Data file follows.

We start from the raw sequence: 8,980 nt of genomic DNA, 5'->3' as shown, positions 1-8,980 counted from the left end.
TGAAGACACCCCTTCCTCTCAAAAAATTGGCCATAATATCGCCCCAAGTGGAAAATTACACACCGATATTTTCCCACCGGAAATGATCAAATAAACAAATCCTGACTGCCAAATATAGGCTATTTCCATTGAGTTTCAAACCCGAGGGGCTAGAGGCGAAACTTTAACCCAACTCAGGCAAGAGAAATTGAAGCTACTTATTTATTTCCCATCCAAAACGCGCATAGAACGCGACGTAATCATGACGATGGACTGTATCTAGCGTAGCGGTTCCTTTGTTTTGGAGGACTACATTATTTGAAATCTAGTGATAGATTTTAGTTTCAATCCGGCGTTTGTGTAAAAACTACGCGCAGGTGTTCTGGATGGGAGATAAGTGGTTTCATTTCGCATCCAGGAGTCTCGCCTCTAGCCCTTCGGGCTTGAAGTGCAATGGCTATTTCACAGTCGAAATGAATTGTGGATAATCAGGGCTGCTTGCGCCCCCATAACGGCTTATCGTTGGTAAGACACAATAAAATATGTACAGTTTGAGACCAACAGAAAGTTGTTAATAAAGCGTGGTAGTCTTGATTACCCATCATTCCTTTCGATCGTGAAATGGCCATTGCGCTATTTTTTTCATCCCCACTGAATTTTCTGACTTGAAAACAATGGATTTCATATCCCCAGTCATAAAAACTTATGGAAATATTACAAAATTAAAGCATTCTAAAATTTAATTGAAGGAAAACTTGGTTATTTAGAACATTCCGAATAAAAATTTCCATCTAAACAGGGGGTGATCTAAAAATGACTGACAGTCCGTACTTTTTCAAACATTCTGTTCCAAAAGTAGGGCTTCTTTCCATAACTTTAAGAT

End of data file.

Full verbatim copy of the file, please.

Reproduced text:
We start from the raw sequence: 8,980 nt of genomic DNA, 5'->3' as shown, positions 1-8,980 counted from the left end.
TGAAGACACCCCTTCCTCTCAAAAAATTGGCCATAATATCGCCCCAAGTGGAAAATTACACACCGATATTTTCCCACCGGAAATGATCAAATAAACAAATCCTGACTGCCAAATATAGGCTATTTCCATTGAGTTTCAAACCCGAGGGGCTAGAGGCGAAACTTTAACCCAACTCAGGCAAGAGAAATTGAAGCTACTTATTTATTTCCCATCCAAAACGCGCATAGAACGCGACGTAATCATGACGATGGACTGTATCTAGCGTAGCGGTTCCTTTGTTTTGGAGGACTACATTATTTGAAATCTAGTGATAGATTTTAGTTTCAATCCGGCGTTTGTGTAAAAACTACGCGCAGGTGTTCTGGATGGGAGATAAGTGGTTTCATTTCGCATCCAGGAGTCTCGCCTCTAGCCCTTCGGGCTTGAAGTGCAATGGCTATTTCACAGTCGAAATGAATTGTGGATAATCAGGGCTGCTTGCGCCCCCATAACGGCTTATCGTTGGTAAGACACAATAAAATATGTACAGTTTGAGACCAACAGAAAGTTGTTAATAAAGCGTGGTAGTCTTGATTACCCATCATTCCTTTCGATCGTGAAATGGCCATTGCGCTATTTTTTTCATCCCCACTGAATTTTCTGACTTGAAAACAATGGATTTCATATCCCCAGTCATAAAAACTTATGGAAATATTACAAAATTAAAGCATTCTAAAATTTAATTGAAGGAAAACTTGGTTATTTAGAACATTCCGAATAAAAATTTCCATCTAAACAGGGGGTGATCTAAAAATGACTGACAGTCCGTACTTTTTCAAACATTCTGTTCCAAAAGTAGGGCTTCTTTCCATAACTTTAAGAT